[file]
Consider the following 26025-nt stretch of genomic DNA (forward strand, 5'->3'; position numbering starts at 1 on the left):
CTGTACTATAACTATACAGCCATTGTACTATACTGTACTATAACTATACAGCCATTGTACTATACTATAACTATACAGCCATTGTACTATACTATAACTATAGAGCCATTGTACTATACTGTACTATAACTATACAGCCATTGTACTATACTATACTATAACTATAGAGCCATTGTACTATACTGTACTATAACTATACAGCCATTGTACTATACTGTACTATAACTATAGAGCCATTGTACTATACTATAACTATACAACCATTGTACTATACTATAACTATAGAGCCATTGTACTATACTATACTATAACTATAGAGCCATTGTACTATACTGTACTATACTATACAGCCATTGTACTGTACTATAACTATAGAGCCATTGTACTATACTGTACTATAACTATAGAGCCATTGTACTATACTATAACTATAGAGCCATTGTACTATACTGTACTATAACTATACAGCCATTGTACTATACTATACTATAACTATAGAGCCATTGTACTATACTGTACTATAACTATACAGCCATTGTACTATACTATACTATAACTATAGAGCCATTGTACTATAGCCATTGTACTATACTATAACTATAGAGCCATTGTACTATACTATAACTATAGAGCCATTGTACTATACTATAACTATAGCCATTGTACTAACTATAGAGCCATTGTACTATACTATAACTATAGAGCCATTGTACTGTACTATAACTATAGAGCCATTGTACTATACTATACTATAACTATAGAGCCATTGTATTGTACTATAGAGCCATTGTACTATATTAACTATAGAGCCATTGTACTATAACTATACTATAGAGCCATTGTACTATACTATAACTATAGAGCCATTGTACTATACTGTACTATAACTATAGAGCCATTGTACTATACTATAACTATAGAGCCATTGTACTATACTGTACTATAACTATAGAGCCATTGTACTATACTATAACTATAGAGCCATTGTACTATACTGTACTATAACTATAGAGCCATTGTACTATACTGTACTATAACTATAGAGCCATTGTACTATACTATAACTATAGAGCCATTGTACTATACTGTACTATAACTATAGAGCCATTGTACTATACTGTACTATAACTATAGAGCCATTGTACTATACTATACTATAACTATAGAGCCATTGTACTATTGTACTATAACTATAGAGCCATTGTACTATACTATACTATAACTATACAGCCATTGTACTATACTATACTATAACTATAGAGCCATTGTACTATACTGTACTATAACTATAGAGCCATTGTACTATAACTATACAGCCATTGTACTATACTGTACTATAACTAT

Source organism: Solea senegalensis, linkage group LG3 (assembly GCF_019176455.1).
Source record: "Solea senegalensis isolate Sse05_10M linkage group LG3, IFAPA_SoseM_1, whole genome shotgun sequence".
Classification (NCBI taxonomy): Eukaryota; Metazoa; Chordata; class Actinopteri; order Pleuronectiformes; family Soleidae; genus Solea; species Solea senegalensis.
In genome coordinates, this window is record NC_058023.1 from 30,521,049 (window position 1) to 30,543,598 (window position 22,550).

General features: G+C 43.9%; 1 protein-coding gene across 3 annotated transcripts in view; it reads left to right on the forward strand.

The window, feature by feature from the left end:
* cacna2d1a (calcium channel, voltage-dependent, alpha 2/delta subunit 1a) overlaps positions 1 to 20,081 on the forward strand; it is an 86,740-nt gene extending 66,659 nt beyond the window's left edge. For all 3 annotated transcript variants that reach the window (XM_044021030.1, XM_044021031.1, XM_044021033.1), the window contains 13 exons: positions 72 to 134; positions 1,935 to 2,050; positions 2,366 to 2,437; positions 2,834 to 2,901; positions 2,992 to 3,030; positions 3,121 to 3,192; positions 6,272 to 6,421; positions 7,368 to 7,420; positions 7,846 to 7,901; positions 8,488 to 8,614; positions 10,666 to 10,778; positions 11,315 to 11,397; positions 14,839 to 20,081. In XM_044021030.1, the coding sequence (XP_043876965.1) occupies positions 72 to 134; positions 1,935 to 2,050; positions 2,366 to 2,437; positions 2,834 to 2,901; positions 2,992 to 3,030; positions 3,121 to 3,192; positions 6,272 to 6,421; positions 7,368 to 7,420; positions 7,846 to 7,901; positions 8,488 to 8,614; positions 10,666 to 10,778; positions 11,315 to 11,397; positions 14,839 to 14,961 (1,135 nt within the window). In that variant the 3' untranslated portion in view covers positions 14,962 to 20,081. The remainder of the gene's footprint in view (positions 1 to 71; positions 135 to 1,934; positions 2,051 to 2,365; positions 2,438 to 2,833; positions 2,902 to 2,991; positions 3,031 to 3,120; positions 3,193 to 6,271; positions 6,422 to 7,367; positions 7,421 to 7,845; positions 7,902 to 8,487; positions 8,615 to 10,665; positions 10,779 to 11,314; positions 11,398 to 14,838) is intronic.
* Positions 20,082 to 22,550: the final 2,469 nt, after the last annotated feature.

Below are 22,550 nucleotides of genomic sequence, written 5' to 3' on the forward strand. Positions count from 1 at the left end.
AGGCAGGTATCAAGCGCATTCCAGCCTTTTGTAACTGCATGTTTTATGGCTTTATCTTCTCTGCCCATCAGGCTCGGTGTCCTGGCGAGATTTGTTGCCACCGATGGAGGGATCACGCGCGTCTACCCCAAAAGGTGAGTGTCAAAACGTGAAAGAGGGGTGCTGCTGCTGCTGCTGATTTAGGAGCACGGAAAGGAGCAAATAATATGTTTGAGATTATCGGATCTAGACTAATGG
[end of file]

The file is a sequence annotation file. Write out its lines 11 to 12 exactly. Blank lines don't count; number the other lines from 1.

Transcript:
Below are 22,550 nucleotides of genomic sequence, written 5' to 3' on the forward strand. Positions count from 1 at the left end.
AGGCAGGTATCAAGCGCATTCCAGCCTTTTGTAACTGCATGTTTTATGGCTTTATCTTCTCTGCCCATCAGGCTCGGTGTCCTGGCGAGATTTGTTGCCACCGATGGAGGGATCACGCGCGTCTACCCCAAAAGGTGAGTGTCAAAACGTGAAAGAGGGGTGCTGCTGCTGCTGCTGATTTAGGAGCACGGAAAGGAGCAAATAATATGTTTGAGATTATCGGATCTAGACTAATGG